What type of account is prepaid rent? You can make an advance payment for goods or services such as rent on leased office space or insurance coverage. These prepaid expenses (prepayment) give continual benefits over time. Prepaid rent is, therefore, a type of prepaid expense; the payment of rent made before the rental period to which it is related. In this article, we will discuss what type of account prepaid rent is and how it is recorded. But first, let’s have an understanding of prepaid rent.
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Prepaid rent Explained
Prepaid rent is an account on the balance sheet that reports the amount of future rent expense that has been paid in advance of the rental period. The amount reported on the balance sheet as prepaid rent is the amount that has not yet been used up or expired as of the balance sheet date.
Assume you pay rent to a landlord of office space for the next 6 months. If the rent you paid is $600,000 which is $100,000 per month, you will record the $600,000 as prepaid rent or prepaid expense in your books. Let’s say 4 months have passed since you paid the rent, it would mean that $400,000 out of what you paid has been used up and the remaining $200,000 is still yet to expire. This means that the $400,000 will be reported as expenses on your income statement for the 4 months that have passed while the remaining $200,000 will be reported as prepaid expenses on your balance sheet.
This means that, until the amount of advance payment is actually used up in the payment for a month’s use of the leased property, it must be properly recorded on the company’s balance sheet as an asset. This prepaid rent account on the balance sheet helps to show that the company has an asset that will benefit the business in the future.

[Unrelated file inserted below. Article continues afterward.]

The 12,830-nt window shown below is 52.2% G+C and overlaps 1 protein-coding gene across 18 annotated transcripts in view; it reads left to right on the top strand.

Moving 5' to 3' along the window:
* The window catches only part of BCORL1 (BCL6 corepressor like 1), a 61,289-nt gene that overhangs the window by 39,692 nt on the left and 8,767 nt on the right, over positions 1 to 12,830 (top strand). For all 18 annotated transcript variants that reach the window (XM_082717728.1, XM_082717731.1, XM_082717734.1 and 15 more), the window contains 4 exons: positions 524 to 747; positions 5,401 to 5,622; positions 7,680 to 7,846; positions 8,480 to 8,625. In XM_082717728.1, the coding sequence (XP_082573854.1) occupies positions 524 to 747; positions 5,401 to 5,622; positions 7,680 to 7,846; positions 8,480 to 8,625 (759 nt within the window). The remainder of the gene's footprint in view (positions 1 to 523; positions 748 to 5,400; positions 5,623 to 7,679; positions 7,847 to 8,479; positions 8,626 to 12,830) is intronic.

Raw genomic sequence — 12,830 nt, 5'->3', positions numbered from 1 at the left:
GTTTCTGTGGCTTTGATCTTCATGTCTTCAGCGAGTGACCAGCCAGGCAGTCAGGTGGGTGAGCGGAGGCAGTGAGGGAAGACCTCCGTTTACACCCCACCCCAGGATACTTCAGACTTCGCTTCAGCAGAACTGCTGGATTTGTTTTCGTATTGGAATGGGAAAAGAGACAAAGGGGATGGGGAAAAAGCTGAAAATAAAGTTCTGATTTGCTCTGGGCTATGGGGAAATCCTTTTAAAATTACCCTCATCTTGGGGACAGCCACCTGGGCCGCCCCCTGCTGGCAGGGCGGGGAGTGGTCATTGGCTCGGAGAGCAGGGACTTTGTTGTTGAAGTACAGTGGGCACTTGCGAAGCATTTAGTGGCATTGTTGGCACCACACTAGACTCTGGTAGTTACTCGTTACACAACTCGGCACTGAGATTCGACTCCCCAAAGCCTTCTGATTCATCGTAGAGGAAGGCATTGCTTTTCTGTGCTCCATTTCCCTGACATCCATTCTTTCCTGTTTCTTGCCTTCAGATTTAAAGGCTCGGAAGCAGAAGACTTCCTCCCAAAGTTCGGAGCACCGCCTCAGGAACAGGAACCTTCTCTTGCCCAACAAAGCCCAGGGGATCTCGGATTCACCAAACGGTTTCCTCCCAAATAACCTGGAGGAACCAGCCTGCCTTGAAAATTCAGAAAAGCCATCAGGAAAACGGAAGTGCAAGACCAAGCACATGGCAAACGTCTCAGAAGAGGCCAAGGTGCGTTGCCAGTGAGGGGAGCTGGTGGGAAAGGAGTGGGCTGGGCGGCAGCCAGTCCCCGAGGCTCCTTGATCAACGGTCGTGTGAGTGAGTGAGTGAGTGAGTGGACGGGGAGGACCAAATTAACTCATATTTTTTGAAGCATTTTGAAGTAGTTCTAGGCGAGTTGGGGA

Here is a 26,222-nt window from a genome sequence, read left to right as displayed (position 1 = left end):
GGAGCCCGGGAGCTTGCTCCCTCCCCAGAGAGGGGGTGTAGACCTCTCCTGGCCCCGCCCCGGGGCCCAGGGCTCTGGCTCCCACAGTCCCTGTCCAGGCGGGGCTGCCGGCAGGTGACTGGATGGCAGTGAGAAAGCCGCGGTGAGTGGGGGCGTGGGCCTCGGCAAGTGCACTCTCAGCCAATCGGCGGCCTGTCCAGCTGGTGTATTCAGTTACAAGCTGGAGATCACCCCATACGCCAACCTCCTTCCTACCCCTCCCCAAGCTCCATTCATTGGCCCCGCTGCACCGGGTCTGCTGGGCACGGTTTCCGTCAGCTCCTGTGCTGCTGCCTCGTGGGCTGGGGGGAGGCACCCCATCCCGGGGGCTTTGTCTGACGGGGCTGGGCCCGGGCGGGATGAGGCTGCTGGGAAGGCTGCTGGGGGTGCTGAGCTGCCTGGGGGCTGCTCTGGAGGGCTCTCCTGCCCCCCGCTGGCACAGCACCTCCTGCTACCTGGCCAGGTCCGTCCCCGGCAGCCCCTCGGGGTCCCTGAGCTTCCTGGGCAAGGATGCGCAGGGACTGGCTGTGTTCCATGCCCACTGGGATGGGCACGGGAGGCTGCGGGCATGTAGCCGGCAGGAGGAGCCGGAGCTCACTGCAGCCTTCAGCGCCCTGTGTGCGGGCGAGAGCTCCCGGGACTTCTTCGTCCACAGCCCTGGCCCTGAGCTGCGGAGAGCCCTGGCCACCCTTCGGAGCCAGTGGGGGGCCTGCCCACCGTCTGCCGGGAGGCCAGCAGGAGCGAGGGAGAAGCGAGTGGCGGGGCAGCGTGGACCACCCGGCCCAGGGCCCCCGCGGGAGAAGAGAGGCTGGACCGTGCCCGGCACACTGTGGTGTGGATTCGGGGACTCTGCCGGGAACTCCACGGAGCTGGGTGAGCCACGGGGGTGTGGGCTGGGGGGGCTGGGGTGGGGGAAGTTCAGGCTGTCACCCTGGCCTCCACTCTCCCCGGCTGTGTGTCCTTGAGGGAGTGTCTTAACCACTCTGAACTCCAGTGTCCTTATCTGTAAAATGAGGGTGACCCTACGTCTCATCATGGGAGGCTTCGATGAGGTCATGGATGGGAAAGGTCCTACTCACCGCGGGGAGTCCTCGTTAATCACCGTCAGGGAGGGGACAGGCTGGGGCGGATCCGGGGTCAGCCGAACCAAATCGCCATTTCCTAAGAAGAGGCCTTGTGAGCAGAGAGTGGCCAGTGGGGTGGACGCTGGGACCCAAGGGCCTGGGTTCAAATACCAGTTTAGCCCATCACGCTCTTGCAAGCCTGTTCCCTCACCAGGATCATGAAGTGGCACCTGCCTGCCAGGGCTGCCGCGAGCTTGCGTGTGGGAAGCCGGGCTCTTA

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What type of account is prepaid rent?
Prepaid rent is a current asset account. It is an asset because the amount paid in advance can be used in the future to reduce rent expenses when incurred. Prepaid rent is a lease payment that is made for a future period, therefore, when a cash payment is made to the leasing company, the rent expense is not yet incurred and so has to be recorded on the balance sheet as a current asset.
An asset is something that provides a current, future, or potential economic benefit for a company. It is something that the company owns or is owed to the company. Hence, an advance payment of rent is a typical example of an asset because it provides a future economic benefit to the company by reducing rent expenses when incurred. Therefore, prepaid rent is reported on the balance sheet as a current asset account that will be expensed at some point in the future.
During bookkeeping, the prepaid rent account enables the bookkeeper to track the value of the prepaid rent as an asset until the time that the prepayment amount in the account is used up. Therefore, when a company prepays for an expense, it is recognized as an asset on the balance sheet. The amount paid is entered into the prepaid expense account with a simultaneous entry to reduce the company’s cash or payment account by the same amount.
Prepaid expenses will appear on the balance sheet as a current asset except the expense is not to be incurred until after 12 months, which is usually rare. Hence, prepaid rent is recorded on the balance sheet as a prepaid expense in the current asset section as seen in the Tesla balance sheet sample below:
Journal entry for prepaid rent as an asset
Let’s look at an example of how prepaid rent is treated and recorded as an asset in accounting. Assume ABC Ltd is renting an office space and decides to make a six months advance payment to the landlord. Say ABC Ltd pays a total of $120,000 for six months. The $120,000 that the company pays is prepaid rent and the initial journal entry to record this will be as follows:
|Prepaid rent A/c||$120,000|
As seen in the journal entry above, prepaid rent is debited because it is an asset. According to the accounting debit and credit rules, all assets and expense accounts are debit entries. Hence, they increase with a debit entry and reduce with a credit entry.